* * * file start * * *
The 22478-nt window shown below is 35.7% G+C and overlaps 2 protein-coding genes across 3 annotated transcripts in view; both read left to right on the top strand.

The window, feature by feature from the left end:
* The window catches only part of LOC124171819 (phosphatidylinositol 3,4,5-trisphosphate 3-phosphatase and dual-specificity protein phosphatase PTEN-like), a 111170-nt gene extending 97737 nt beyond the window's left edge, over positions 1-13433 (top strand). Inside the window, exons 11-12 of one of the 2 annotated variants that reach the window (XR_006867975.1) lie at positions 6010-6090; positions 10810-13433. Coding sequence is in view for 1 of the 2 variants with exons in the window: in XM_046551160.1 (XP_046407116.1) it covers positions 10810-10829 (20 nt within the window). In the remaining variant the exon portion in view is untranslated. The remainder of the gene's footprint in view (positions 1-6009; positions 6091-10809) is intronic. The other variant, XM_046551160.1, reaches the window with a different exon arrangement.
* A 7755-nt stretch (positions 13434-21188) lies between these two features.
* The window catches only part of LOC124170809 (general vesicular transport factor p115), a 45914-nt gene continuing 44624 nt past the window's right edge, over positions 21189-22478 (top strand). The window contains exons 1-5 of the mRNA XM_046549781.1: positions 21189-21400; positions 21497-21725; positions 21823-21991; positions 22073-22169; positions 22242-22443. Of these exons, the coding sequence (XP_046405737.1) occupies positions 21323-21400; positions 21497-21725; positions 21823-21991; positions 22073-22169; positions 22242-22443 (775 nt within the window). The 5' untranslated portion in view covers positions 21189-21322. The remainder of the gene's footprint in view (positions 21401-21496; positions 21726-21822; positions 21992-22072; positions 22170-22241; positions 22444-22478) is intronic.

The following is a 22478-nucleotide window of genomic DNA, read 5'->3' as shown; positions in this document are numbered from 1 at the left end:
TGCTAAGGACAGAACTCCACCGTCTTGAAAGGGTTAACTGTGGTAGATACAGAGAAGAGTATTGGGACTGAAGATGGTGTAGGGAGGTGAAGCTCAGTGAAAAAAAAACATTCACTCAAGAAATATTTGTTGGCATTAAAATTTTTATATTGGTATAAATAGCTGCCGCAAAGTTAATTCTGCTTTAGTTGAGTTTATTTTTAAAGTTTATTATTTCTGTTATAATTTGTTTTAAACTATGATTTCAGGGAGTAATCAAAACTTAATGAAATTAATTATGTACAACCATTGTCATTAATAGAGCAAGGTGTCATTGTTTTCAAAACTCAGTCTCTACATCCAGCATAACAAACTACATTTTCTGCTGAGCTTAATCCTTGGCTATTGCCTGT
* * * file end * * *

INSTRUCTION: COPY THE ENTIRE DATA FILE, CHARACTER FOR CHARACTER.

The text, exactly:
The 22478-nt window shown below is 35.7% G+C and overlaps 2 protein-coding genes across 3 annotated transcripts in view; both read left to right on the top strand.

The window, feature by feature from the left end:
* The window catches only part of LOC124171819 (phosphatidylinositol 3,4,5-trisphosphate 3-phosphatase and dual-specificity protein phosphatase PTEN-like), a 111170-nt gene extending 97737 nt beyond the window's left edge, over positions 1-13433 (top strand). Inside the window, exons 11-12 of one of the 2 annotated variants that reach the window (XR_006867975.1) lie at positions 6010-6090; positions 10810-13433. Coding sequence is in view for 1 of the 2 variants with exons in the window: in XM_046551160.1 (XP_046407116.1) it covers positions 10810-10829 (20 nt within the window). In the remaining variant the exon portion in view is untranslated. The remainder of the gene's footprint in view (positions 1-6009; positions 6091-10809) is intronic. The other variant, XM_046551160.1, reaches the window with a different exon arrangement.
* A 7755-nt stretch (positions 13434-21188) lies between these two features.
* The window catches only part of LOC124170809 (general vesicular transport factor p115), a 45914-nt gene continuing 44624 nt past the window's right edge, over positions 21189-22478 (top strand). The window contains exons 1-5 of the mRNA XM_046549781.1: positions 21189-21400; positions 21497-21725; positions 21823-21991; positions 22073-22169; positions 22242-22443. Of these exons, the coding sequence (XP_046405737.1) occupies positions 21323-21400; positions 21497-21725; positions 21823-21991; positions 22073-22169; positions 22242-22443 (775 nt within the window). The 5' untranslated portion in view covers positions 21189-21322. The remainder of the gene's footprint in view (positions 21401-21496; positions 21726-21822; positions 21992-22072; positions 22170-22241; positions 22444-22478) is intronic.

The following is a 22478-nucleotide window of genomic DNA, read 5'->3' as shown; positions in this document are numbered from 1 at the left end:
TGCTAAGGACAGAACTCCACCGTCTTGAAAGGGTTAACTGTGGTAGATACAGAGAAGAGTATTGGGACTGAAGATGGTGTAGGGAGGTGAAGCTCAGTGAAAAAAAAACATTCACTCAAGAAATATTTGTTGGCATTAAAATTTTTATATTGGTATAAATAGCTGCCGCAAAGTTAATTCTGCTTTAGTTGAGTTTATTTTTAAAGTTTATTATTTCTGTTATAATTTGTTTTAAACTATGATTTCAGGGAGTAATCAAAACTTAATGAAATTAATTATGTACAACCATTGTCATTAATAGAGCAAGGTGTCATTGTTTTCAAAACTCAGTCTCTACATCCAGCATAACAAACTACATTTTCTGCTGAGCTTAATCCTTGGCTATTGCCTGT